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Prison, Purgatory, and Heaven


Several years of prison ministry have convinced me that there are substantial parallels between what we think about incarceration and how we understand salvation. After all, Christians believe that we are imprisoned by sin and that, rather than trying to escape our condition, we need to undergo a personal transformation before we can enter into the full presence of God. True, sin is universal in a way that jail is not. Nonetheless, crimes against the civil order and rebellion against God overlap in interesting and complicated ways, which makes prisoners among the most conspicuous, though certainly not the most hopeless, examples of humanity’s fallen state.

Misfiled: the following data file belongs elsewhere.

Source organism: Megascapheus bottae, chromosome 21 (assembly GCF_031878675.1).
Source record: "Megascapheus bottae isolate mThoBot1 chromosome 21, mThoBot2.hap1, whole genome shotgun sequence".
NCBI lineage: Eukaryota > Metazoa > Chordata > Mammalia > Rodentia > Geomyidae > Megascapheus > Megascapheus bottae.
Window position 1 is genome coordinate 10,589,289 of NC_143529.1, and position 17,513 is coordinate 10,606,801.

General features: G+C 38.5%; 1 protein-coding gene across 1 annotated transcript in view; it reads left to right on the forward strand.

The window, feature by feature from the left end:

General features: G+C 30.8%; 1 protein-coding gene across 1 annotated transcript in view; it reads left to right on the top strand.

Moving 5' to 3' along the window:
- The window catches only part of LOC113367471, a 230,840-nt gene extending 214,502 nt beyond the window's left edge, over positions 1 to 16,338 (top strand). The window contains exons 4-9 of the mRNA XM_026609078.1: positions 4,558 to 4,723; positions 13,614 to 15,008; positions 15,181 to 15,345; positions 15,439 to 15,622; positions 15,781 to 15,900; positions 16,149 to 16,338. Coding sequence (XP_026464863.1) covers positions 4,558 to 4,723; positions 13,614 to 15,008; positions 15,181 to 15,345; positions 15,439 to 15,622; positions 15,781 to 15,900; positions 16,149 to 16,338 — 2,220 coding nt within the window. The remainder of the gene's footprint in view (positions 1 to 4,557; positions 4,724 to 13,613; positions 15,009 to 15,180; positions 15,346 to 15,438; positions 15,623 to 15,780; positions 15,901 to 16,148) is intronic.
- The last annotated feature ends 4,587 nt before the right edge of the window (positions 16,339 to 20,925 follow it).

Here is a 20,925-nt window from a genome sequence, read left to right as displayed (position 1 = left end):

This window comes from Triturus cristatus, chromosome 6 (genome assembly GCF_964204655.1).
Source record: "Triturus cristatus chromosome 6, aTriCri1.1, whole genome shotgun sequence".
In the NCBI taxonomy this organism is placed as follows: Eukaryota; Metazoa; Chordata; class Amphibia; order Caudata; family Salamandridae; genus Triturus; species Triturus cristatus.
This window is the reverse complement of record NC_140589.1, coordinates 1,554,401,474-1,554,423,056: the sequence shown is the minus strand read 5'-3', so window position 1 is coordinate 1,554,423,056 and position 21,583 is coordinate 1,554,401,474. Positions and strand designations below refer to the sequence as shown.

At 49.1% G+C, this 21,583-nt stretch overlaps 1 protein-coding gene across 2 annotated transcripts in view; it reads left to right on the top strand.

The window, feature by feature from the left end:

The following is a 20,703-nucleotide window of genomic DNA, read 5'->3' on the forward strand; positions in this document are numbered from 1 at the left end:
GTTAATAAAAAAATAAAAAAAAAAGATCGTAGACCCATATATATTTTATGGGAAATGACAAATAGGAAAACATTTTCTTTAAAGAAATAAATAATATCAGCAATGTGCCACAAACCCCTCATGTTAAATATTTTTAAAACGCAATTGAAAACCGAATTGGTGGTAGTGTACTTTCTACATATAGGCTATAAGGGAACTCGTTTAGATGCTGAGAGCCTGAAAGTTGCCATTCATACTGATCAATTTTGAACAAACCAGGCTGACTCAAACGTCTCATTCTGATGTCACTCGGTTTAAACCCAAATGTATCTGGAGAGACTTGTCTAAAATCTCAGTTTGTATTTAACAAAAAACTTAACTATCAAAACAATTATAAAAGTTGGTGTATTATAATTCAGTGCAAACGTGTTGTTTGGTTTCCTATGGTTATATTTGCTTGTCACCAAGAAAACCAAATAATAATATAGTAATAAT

Especially in a democratic country heavily influenced by Christianity, prison is more than a theological metaphor. It is a social reality that reflects our hopes and doubts about what it means to be liberated from our iniquities. If Christians cannot help prisoners find meaning behind bars, how can they expect the Gospel to find an audience among those never convicted of a crime?

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